As promised in an earlier blog on Warren Buffett, this entry is the first in a series designed to question how development professionals (and others such as CEOs and Boards) should evaluate development effectiveness.
Warren Buffett knows a thing or two about valuing (and investing in) successful enterprises. Given his incomparable ability to evaluate good investments from bad, understanding the principles of his approach may inform efforts to evaluate development effectiveness. Specifically, what might it look like if development effectiveness was evaluated using Buffett-esque principles? What metrics might Buffett cite as evidence of development effectiveness? What metrics currently viewed as exceedingly important might he ignore? In short, how would Buffett go about evaluating our success?
I will provide my answers to these questions over the course of next few blog entries. My first answer is below. In providing these answers, my hope is that we will think anew about our work, our results, and how we add value to our organizations.
What measures might Warren Buffett use to evaluate development effectiveness?
Answer 1: Donor Retention Percentage – When asked the question, “how long do you plan to hold the stock of a company you purchase?” Warren Buffett is known to respond, “forever.” To say he takes the long view is an understatement. His goal is to buy at attractive prices companies that have strong brands, are run by competent managers, and have long-term positive cash flow prospects – and then hold them. Applying this long-term view to development work, I am suggesting that donor retention percentage is a key metric we should track and report in order to measure our true effectiveness. Three reasons why this measurement should be highly important:
First, year-over-year donor retention numbers are evidence that we are building long-term relationships. We aren’t securing donors one year and only to lose them the next. Any program can “gimmick” their way into increasing donor numbers for a year. Ever hear of the $1 phonathon campaign? A horrible gimmick of an idea that speaks more to the need to make short-term results look good at the expense of the long-term health of the organization. Strong year-over-year donor retention numbers are an indication that we are building long-term, fruitful relationships with donors based on quality development principles.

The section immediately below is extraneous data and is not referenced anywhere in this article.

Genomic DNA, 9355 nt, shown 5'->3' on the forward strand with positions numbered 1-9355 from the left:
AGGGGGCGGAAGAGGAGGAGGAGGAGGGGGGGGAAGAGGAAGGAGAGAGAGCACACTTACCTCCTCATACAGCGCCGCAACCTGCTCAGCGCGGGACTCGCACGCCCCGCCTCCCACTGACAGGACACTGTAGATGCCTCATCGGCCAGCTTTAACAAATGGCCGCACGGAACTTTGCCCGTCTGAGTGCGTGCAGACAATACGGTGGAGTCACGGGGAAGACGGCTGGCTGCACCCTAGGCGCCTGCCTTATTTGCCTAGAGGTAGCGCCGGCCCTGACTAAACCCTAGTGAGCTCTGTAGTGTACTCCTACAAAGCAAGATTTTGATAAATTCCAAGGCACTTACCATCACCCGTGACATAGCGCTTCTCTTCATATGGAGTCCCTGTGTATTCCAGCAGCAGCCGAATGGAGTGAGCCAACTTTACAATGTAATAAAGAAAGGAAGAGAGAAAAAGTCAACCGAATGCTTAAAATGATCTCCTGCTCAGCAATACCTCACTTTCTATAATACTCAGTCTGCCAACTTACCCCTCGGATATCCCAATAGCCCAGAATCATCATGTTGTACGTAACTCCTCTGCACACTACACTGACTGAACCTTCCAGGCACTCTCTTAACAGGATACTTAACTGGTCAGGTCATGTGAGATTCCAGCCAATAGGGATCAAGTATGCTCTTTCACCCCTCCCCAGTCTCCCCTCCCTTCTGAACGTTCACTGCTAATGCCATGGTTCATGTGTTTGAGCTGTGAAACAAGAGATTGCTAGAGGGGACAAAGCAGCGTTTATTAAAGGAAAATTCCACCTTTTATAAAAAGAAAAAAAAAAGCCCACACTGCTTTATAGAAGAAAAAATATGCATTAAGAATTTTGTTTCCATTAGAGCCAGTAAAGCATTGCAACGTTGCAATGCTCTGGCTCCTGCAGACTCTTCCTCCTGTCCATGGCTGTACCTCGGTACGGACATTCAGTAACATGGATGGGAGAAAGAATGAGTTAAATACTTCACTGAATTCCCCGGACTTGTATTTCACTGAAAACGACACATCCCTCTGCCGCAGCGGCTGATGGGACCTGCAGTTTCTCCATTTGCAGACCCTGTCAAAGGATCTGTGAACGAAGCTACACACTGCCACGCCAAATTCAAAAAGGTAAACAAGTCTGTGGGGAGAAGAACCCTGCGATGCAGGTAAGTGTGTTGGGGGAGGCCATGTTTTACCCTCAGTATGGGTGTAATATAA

Second, since acquiring new donors is far more expensive than retaining last year’s donors (some organizations report it costing 10 times more to attract new donors as opposed to retain past donors), reporting strong donor retention numbers means that we are making efficient use of our resources. The larger the percentage of repeat donors, the better our development “investment.” This is important for the organization’s bottom line.
Finally, there are a number of studies which point to the link between donors who make consistent annual gifts and those making planned gifts. In general, it is safe to say that some of your best planned gift prospects will be those donors who make regular annual gifts, regardless of amount. Therefore, focusing on increasing donor retention numbers will have long-term and beneficial impacts on your organization. Not only are you getting a repeat donor this year, you are increasing the likelihood that you will get a planned gift down the line.
So, how strong should your donor retention numbers look? Although the numbers are different based on non-profit type, I suggest anything in the 70-80% range is an above average number. Above 80% donor retention and you are showing clear evidence that your efforts are adding considerable value to your organization, both now and well into the future. Warren Buffett would be proud.
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